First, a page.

Michael Jackson's This Is It(2009)
- RatedPG /GenreDocumentary, Musical
In this tribute movie which shows the concert that never was, we see the little-seen, older Michael Jackson who was still tearing up the stage at the age of 50.
In fact, Michael Jackson described his planned blockbuster 50-concert tour, the one he was rehearsing before he died in June, as his 'final curtain call'. He sounded weary saying this in This is It, a behind-the-scenes documentary based largely on the gruelling rehearsals for the tour that never was.
Clues about Jackson's fragile health are littered throughout this film directed by Kenny Ortega, who was to have directed the concerts. But let's put whispers or judgements aside for now.
This is It is an effortlessly enjoyable, emotional, poignant and oftentimes revealing tribute movie for the late pop legend; it offers kudos to Jackson and his team for the ultimately futile hard work put in, and may serve as some sort of closure for fans still coming to terms with his departure.
This would be their last chance to get close to their fallen hero, all for the price of a movie ticket.
With the soundtrack it had, containing many of Jackson's signature tunes, reaching back into this Jackson 5 days, through Thriller and Earth Song, there was no way this film would fail to entertain.
For anyone wondering, at age 50, Jackson still had the voice (though seemingly weaker) and the moves. Long tracts of the film are just sequences mixed from various rehearsal sessions, with Jackson in various costumes, including trademark gold sequinned pants, singing and dancing with varying degrees of intensity-sometimes with worrying effort.
But the film succeeds most thrillingly for the way it is able to show facets of Jackson that had been hitherto unseen. In middle age, Jackson was still child-like; witness him at rehearsal with a lollipop; his unadulterated joy in performing, even just for concert insiders; and his titter at a musician's expression to 'put more booty' into a tune.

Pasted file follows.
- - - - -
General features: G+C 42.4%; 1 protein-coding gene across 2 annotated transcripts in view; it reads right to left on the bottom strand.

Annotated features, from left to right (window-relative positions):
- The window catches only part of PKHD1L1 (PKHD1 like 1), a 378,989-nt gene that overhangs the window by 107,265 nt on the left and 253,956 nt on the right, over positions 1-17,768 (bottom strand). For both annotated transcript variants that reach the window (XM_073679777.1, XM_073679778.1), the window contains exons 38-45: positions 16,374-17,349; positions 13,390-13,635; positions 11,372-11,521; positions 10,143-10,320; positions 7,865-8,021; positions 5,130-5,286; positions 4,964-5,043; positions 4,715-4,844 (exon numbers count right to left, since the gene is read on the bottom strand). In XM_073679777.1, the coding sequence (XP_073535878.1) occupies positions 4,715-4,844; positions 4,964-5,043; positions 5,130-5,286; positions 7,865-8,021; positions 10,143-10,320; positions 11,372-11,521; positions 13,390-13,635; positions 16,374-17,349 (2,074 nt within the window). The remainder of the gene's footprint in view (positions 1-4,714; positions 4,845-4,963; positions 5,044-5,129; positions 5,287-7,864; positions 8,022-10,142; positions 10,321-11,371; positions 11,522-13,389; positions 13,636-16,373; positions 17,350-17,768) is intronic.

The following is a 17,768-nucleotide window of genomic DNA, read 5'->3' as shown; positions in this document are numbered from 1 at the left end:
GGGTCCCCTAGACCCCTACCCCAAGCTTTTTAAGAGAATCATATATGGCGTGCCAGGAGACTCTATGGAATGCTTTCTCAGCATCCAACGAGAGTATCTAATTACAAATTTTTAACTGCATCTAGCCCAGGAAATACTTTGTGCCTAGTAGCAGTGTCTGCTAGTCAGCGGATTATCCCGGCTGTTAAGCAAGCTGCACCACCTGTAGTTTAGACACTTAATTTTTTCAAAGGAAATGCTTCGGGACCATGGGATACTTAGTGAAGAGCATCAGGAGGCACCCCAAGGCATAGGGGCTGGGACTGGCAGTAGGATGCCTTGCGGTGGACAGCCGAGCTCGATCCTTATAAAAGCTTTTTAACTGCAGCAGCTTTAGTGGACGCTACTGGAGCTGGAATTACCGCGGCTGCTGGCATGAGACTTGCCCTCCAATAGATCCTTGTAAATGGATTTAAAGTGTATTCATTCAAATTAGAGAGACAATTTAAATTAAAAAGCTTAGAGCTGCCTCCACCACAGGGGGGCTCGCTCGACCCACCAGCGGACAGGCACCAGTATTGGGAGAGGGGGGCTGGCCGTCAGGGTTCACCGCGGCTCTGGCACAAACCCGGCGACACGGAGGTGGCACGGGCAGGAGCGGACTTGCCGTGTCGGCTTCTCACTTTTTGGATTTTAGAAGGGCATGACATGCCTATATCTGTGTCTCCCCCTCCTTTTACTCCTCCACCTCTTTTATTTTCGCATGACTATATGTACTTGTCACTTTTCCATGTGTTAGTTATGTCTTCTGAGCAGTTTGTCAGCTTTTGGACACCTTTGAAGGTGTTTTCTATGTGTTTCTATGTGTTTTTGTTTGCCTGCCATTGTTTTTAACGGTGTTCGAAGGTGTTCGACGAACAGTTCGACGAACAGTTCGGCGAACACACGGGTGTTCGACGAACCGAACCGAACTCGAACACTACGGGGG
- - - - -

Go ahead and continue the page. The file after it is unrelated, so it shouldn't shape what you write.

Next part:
Most fascinating are the close-up views of Jackson the consummate professional and perfectionist. Credit to the filmmakers that this isn't an all-smiles homage. Jackson would speak out in frustration over technical glitches and mistakes, and chide his collaborators in his own gentle but firm way. It's eye-opening how he phrases instructions: 'Keep it simpler' or 'Let it simmer' or something along the lines of throwing more 'love' into it.
In recent years, much of Jackson's life has been shrouded in mystery and controversy. He had been a virtual recluse before starting work on this tour. This film only shows Jackson at work, but it shows him in his element. Show business has been inextricable in his life, and one could see how much life-force it gave him, even if it contributed to his eventual demise.
When he isn't wearing a jacket, it's clear how frightfully thin Jackson was. Sad to say, his wizened appearance had a Hollow Man-quality to him, which in turn makes his stage prowess even more impressive. Doubts linger if he would have lasted the rigours of touring.
All in all, this is a fitting send-off for the Gloved One.
Is it exploitative? Hard to say, but one doesn't get that vibe. If nothing else, the film helps frame Jackson as one who should be remembered for his once-in-a-generation talent, despite his foibles, and dispels any last thoughts of him as a stricken, fallen man.
In many people's minds, he will always be singing and dancing, overjoyed.
About Yong Shu Chiang
Yong Shu Chiang, otherwise known as SC, is a freelance editor and writer. He reviewed movies for Juice magazine when he was in college, and was the resident film reviewer for Today Newspaper from 2003 to 2005. He has also reviewed movies for Prime Time Morning on Channel NewsAsia.
"Just when I thought I was out... they pull me back in!" Michael Corleone, The Godfather, Part III (1990).